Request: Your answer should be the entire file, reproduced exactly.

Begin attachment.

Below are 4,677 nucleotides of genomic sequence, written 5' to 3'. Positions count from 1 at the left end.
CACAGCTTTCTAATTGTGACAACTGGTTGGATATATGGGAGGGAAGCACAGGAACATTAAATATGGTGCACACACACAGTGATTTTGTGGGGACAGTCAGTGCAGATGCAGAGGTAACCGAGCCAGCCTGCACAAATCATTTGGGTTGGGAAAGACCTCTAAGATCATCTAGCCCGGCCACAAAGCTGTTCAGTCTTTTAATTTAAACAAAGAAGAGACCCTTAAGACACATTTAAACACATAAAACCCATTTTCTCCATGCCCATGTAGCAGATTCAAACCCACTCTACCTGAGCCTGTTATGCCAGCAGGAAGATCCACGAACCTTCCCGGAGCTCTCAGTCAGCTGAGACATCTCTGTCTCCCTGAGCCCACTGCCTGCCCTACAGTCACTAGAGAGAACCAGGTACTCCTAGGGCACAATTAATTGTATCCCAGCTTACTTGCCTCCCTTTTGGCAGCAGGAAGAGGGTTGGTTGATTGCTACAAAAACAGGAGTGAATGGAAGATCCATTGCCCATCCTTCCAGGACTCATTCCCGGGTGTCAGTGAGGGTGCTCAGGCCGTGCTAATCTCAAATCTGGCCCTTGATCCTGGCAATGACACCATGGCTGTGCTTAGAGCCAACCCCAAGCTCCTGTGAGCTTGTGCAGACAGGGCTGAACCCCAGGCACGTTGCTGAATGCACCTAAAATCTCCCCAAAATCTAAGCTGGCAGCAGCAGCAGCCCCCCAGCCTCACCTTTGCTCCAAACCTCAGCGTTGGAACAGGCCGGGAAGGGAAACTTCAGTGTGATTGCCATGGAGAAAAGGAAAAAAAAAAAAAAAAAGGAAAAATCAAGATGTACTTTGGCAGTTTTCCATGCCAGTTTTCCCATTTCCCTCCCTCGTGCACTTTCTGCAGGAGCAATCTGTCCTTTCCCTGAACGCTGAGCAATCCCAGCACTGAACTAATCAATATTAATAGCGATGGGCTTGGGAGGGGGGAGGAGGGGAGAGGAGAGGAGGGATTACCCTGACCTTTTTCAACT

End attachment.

Below are 4,677 nucleotides of genomic sequence, written 5' to 3'. Positions count from 1 at the left end.
CACAGCTTTCTAATTGTGACAACTGGTTGGATATATGGGAGGGAAGCACAGGAACATTAAATATGGTGCACACACACAGTGATTTTGTGGGGACAGTCAGTGCAGATGCAGAGGTAACCGAGCCAGCCTGCACAAATCATTTGGGTTGGGAAAGACCTCTAAGATCATCTAGCCCGGCCACAAAGCTGTTCAGTCTTTTAATTTAAACAAAGAAGAGACCCTTAAGACACATTTAAACACATAAAACCCATTTTCTCCATGCCCATGTAGCAGATTCAAACCCACTCTACCTGAGCCTGTTATGCCAGCAGGAAGATCCACGAACCTTCCCGGAGCTCTCAGTCAGCTGAGACATCTCTGTCTCCCTGAGCCCACTGCCTGCCCTACAGTCACTAGAGAGAACCAGGTACTCCTAGGGCACAATTAATTGTATCCCAGCTTACTTGCCTCCCTTTTGGCAGCAGGAAGAGGGTTGGTTGATTGCTACAAAAACAGGAGTGAATGGAAGATCCATTGCCCATCCTTCCAGGACTCATTCCCGGGTGTCAGTGAGGGTGCTCAGGCCGTGCTAATCTCAAATCTGGCCCTTGATCCTGGCAATGACACCATGGCTGTGCTTAGAGCCAACCCCAAGCTCCTGTGAGCTTGTGCAGACAGGGCTGAACCCCAGGCACGTTGCTGAATGCACCTAAAATCTCCCCAAAATCTAAGCTGGCAGCAGCAGCAGCCCCCCAGCCTCACCTTTGCTCCAAACCTCAGCGTTGGAACAGGCCGGGAAGGGAAACTTCAGTGTGATTGCCATGGAGAAAAGGAAAAAAAAAAAAAAAAAGGAAAAATCAAGATGTACTTTGGCAGTTTTCCATGCCAGTTTTCCCATTTCCCTCCCTCGTGCACTTTCTGCAGGAGCAATCTGTCCTTTCCCTGAACGCTGAGCAATCCCAGCACTGAACTAATCAATATTAATAGCGATGGGCTTGGGAGGGGGGAGGAGGGGAGAGGAGAGGAGGGATTACCCTGACCTTTTTCAACT